Inlet & Fuel System

  • Variable-length inlet tract systems are not permitted.
  • Only one throttle control valve is permitted, which must be controlled exclusively by mechanical means (eg. cable) operated by the rider only. No other moving devices (except injectors) are permitted in the inlet tract before the engine intake valve. No interruption of the mechanical connection between the rider’s input and the throttle is allowed.
  • Idle speed adjustment by means of an air bypass system, controlled by the ECU is allowed.*
  • Fuel injectors must be located upstream of the engine intake valves.
  • Maximum of 2 fuel injectors and 2 independent fuel injector drivers.*
  • Fuel pressure must not exceed 5.0 bar.
  • Other than engine sump breather gases, only air or air/fuel mixture is permitted in the inlet tract and combustion chamber.
  • Fuel must comply with the FIM “Moto3” specification (tba).

Exhaust system

  • Variable length exhaust systems are not permitted.
  • Noise limit will be a maximum of 115 dB/A, measured in a static test.
  • No moving parts (e.g. valves, baffles…) are allowed in the exhaust system.

Transmission

  • A maximum of 6 gearbox speeds is permitted.
  • A maximum of 2 alternate gear ratios for each gearbox speed, and 2 alternate ratios for the primary drive gear is permitted. Teams will be required to declare the gearbox ratios for each gear used at the beginning of the season.
  • Electro-mechanical or electro-hydraulic clutch actuating systems are not permitted.

Ignition, Electronics & Data-Logging

  • Only the ignition/fuel injection control units (ECU) approved by the series Organiser are allowed.
  • This ECU must remain unmodified in hardware and software, as delivered by the Organiser. The only permitted changes are the setting (tuning) options included in the software.

    The Technical Director may require the team to change the ECU on any machine for another standard one at any time.

  • This official ECU will include an engine rpm limiter.
  • Only the standard Data Logger system approved by the series Organiser may be used.

* All the parameters identified by this symbol are set/controlled via the above mentioned ECU.

Chassis

  • Chassis must be a prototype, the design and construction of which is free within the constraints of the FIM Grand Prix Technical Regulations.
  • Minimum total weight of Motorcycle + Rider: 148kg
  • Brake discs must be made from an iron-based alloy.
  • Suspension systems must be of a conventional passive, mechanical type. Active and semi-active suspension systems and/or electronic control of any aspect of the suspension and ride height is not permitted. Springing must be by means of coil springs made of Iron-based alloys.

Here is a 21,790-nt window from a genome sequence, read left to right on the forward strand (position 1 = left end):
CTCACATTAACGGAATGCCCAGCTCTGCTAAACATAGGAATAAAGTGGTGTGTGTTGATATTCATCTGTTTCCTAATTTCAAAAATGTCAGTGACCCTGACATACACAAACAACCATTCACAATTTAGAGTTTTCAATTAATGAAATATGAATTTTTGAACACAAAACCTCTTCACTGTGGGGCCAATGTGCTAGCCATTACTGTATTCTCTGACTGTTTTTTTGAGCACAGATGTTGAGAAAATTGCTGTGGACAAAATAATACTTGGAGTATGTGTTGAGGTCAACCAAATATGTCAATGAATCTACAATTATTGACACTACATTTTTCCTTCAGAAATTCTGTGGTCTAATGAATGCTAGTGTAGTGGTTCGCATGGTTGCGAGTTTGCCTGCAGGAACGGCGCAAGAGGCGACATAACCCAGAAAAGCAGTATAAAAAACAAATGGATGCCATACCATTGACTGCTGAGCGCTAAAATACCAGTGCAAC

Wheels & Tyres

  • The only materials allowed for the wheels rims are Mg and Al alloys.
  • The only permitted wheel rim sizes are:
    • Front, 2.50” x 17”
    • Rear, 3.50” x 17”
  • The number and specification of tyres allocated to each rider per event will be controlled.
  • Only tyres from the Official Supplier may be used.

Materials & Construction

  • Construction materials must comply with Article 2.7.10 of the FIM Grand Prix regulations.
  • Camshafts, crankshafts, piston pins must be made from Iron-based alloys.
  • Engine crankcases, cylinder blocks and cylinder heads must be made from cast aluminium alloys.
  • Pistons must be made from an aluminium alloy.
  • Connecting rods, valves and valve springs must be made from either Iron-based or Titanium-based alloys.
  • Definitions:
  • “X-based alloy” means the element X (e.g. Fe, for iron-based alloy) must be the most abundant element in the alloy, on a % w/w basis.

General

  • Number of machines: the team can scrutineer only one motorcycle per rider.
  • Number of engines: a maximum of 8 engines per rider may be used during all Grand Prix race events comprising the season. A rebuilt engine will be counted as a new engine.
  • Teams will be required to register engines at Technical Control on the day before the first practice at each event. Such registered engines will be sealed (excluding cam cover, transmission if applicable) and seals may not be removed except under supervision of the Technical Director. Only sealed and registered engines may be used on track at Grand Prix race events. An engine presented for Technical Control without intact seals will be counted as a new engine.
  • Apart from the above regulations, all other construction criteria, dimensions and specifications are as per the FIM Grand Prix Regulations. 

 

The long-awaited rules for the replacement of the 125cc class were announced at Valencia on Saturday, with the details finalized for the 250cc four-stroke formula. The rules contain few surprises from the information that has leaked out over the past few months, with the thought process behind it very clear: a lot of technical regulations have been imposed to avoid the costs from spiraling out of control.The most important technical restrictions are in the engine, the fuel supply and ECU. The 250cc four-stroke engine will have a maximum bore of 81mm - the same diameter as the 1000cc MotoGP bikes from 2012 - and a hard rev limit of 14,000 rpm. In addition, the engines will have only 4 valves, with the camshaft driven by a chain, and variable valve timing or exhaust valves banned. Fuel pressure will be limited to 5 Bar, and a standard fuel spec will be imposed. Only two injectors will be allowed, and variable-length inlet tracts (as seen on several street bikes nowadays) are also banned. Most interesting of all is that the rules stipulate that the throttle valve must be operated directly by mechanical means only from the rider's wrist.